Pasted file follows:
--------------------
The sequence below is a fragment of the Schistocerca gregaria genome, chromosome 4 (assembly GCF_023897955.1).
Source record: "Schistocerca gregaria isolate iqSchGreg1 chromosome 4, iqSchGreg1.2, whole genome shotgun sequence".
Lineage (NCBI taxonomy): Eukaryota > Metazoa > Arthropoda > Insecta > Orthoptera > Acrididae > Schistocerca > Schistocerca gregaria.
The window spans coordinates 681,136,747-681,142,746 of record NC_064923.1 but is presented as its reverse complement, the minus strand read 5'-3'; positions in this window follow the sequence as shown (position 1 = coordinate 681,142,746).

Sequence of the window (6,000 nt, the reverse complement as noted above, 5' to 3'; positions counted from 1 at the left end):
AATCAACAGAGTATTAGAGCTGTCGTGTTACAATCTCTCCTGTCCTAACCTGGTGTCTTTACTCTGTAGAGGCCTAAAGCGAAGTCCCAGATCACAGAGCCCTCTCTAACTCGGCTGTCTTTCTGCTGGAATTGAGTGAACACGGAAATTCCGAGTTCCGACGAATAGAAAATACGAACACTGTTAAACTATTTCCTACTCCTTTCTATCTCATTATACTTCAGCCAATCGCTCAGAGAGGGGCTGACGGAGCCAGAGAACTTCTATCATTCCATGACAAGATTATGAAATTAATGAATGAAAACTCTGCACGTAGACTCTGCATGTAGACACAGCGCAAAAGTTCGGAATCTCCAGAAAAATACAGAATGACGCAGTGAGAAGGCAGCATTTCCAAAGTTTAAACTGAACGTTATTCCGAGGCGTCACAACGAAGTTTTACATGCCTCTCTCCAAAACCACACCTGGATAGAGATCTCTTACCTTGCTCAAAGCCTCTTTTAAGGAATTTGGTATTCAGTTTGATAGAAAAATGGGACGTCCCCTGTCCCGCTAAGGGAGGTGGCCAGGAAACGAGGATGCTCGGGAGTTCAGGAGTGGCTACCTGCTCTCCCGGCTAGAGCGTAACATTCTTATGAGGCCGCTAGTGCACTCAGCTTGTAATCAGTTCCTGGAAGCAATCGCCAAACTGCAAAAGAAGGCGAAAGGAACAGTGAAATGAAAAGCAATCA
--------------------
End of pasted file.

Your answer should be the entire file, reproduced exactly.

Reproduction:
The sequence below is a fragment of the Schistocerca gregaria genome, chromosome 4 (assembly GCF_023897955.1).
Source record: "Schistocerca gregaria isolate iqSchGreg1 chromosome 4, iqSchGreg1.2, whole genome shotgun sequence".
Lineage (NCBI taxonomy): Eukaryota > Metazoa > Arthropoda > Insecta > Orthoptera > Acrididae > Schistocerca > Schistocerca gregaria.
The window spans coordinates 681,136,747-681,142,746 of record NC_064923.1 but is presented as its reverse complement, the minus strand read 5'-3'; positions in this window follow the sequence as shown (position 1 = coordinate 681,142,746).

Sequence of the window (6,000 nt, the reverse complement as noted above, 5' to 3'; positions counted from 1 at the left end):
AATCAACAGAGTATTAGAGCTGTCGTGTTACAATCTCTCCTGTCCTAACCTGGTGTCTTTACTCTGTAGAGGCCTAAAGCGAAGTCCCAGATCACAGAGCCCTCTCTAACTCGGCTGTCTTTCTGCTGGAATTGAGTGAACACGGAAATTCCGAGTTCCGACGAATAGAAAATACGAACACTGTTAAACTATTTCCTACTCCTTTCTATCTCATTATACTTCAGCCAATCGCTCAGAGAGGGGCTGACGGAGCCAGAGAACTTCTATCATTCCATGACAAGATTATGAAATTAATGAATGAAAACTCTGCACGTAGACTCTGCATGTAGACACAGCGCAAAAGTTCGGAATCTCCAGAAAAATACAGAATGACGCAGTGAGAAGGCAGCATTTCCAAAGTTTAAACTGAACGTTATTCCGAGGCGTCACAACGAAGTTTTACATGCCTCTCTCCAAAACCACACCTGGATAGAGATCTCTTACCTTGCTCAAAGCCTCTTTTAAGGAATTTGGTATTCAGTTTGATAGAAAAATGGGACGTCCCCTGTCCCGCTAAGGGAGGTGGCCAGGAAACGAGGATGCTCGGGAGTTCAGGAGTGGCTACCTGCTCTCCCGGCTAGAGCGTAACATTCTTATGAGGCCGCTAGTGCACTCAGCTTGTAATCAGTTCCTGGAAGCAATCGCCAAACTGCAAAAGAAGGCGAAAGGAACAGTGAAATGAAAAGCAATCA